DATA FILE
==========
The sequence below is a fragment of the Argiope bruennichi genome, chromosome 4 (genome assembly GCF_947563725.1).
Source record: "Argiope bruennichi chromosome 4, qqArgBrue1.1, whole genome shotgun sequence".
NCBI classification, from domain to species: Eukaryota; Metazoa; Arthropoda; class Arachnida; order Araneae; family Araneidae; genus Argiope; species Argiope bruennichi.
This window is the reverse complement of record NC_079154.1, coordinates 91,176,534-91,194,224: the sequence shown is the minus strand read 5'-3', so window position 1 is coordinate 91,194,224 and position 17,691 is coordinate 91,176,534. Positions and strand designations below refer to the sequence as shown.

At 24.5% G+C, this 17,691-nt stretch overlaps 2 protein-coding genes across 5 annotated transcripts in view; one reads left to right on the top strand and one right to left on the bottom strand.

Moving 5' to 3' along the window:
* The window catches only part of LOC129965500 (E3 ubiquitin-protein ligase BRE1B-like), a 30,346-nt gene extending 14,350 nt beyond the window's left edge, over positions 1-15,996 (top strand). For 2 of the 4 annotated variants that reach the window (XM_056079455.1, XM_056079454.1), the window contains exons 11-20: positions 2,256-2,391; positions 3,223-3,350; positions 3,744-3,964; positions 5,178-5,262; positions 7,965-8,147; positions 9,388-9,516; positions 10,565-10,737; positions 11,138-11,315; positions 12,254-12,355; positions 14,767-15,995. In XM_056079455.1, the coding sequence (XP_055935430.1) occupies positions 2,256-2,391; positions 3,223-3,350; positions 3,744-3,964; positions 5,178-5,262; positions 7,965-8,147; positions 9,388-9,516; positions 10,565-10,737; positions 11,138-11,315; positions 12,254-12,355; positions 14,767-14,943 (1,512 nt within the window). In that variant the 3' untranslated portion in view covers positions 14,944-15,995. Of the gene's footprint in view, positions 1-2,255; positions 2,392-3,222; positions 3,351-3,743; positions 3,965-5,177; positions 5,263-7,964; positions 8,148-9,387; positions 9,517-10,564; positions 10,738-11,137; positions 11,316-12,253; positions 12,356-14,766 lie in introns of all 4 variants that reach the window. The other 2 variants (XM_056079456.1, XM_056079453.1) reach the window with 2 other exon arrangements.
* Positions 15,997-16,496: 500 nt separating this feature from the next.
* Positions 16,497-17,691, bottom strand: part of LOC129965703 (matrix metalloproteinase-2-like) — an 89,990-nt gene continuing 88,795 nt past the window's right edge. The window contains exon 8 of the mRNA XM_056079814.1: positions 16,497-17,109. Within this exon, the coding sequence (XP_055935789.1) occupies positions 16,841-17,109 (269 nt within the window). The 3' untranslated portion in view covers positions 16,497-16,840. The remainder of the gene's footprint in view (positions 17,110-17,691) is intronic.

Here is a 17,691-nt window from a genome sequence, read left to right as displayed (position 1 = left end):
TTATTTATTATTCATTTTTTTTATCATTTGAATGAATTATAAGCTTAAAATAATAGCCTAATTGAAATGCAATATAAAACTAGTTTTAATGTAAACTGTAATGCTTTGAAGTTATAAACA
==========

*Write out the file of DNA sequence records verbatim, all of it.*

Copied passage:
The sequence below is a fragment of the Argiope bruennichi genome, chromosome 4 (genome assembly GCF_947563725.1).
Source record: "Argiope bruennichi chromosome 4, qqArgBrue1.1, whole genome shotgun sequence".
NCBI classification, from domain to species: Eukaryota; Metazoa; Arthropoda; class Arachnida; order Araneae; family Araneidae; genus Argiope; species Argiope bruennichi.
This window is the reverse complement of record NC_079154.1, coordinates 91,176,534-91,194,224: the sequence shown is the minus strand read 5'-3', so window position 1 is coordinate 91,194,224 and position 17,691 is coordinate 91,176,534. Positions and strand designations below refer to the sequence as shown.

At 24.5% G+C, this 17,691-nt stretch overlaps 2 protein-coding genes across 5 annotated transcripts in view; one reads left to right on the top strand and one right to left on the bottom strand.

Moving 5' to 3' along the window:
* The window catches only part of LOC129965500 (E3 ubiquitin-protein ligase BRE1B-like), a 30,346-nt gene extending 14,350 nt beyond the window's left edge, over positions 1-15,996 (top strand). For 2 of the 4 annotated variants that reach the window (XM_056079455.1, XM_056079454.1), the window contains exons 11-20: positions 2,256-2,391; positions 3,223-3,350; positions 3,744-3,964; positions 5,178-5,262; positions 7,965-8,147; positions 9,388-9,516; positions 10,565-10,737; positions 11,138-11,315; positions 12,254-12,355; positions 14,767-15,995. In XM_056079455.1, the coding sequence (XP_055935430.1) occupies positions 2,256-2,391; positions 3,223-3,350; positions 3,744-3,964; positions 5,178-5,262; positions 7,965-8,147; positions 9,388-9,516; positions 10,565-10,737; positions 11,138-11,315; positions 12,254-12,355; positions 14,767-14,943 (1,512 nt within the window). In that variant the 3' untranslated portion in view covers positions 14,944-15,995. Of the gene's footprint in view, positions 1-2,255; positions 2,392-3,222; positions 3,351-3,743; positions 3,965-5,177; positions 5,263-7,964; positions 8,148-9,387; positions 9,517-10,564; positions 10,738-11,137; positions 11,316-12,253; positions 12,356-14,766 lie in introns of all 4 variants that reach the window. The other 2 variants (XM_056079456.1, XM_056079453.1) reach the window with 2 other exon arrangements.
* Positions 15,997-16,496: 500 nt separating this feature from the next.
* Positions 16,497-17,691, bottom strand: part of LOC129965703 (matrix metalloproteinase-2-like) — an 89,990-nt gene continuing 88,795 nt past the window's right edge. The window contains exon 8 of the mRNA XM_056079814.1: positions 16,497-17,109. Within this exon, the coding sequence (XP_055935789.1) occupies positions 16,841-17,109 (269 nt within the window). The 3' untranslated portion in view covers positions 16,497-16,840. The remainder of the gene's footprint in view (positions 17,110-17,691) is intronic.

Here is a 17,691-nt window from a genome sequence, read left to right as displayed (position 1 = left end):
TTATTTATTATTCATTTTTTTTATCATTTGAATGAATTATAAGCTTAAAATAATAGCCTAATTGAAATGCAATATAAAACTAGTTTTAATGTAAACTGTAATGCTTTGAAGTTATAAACA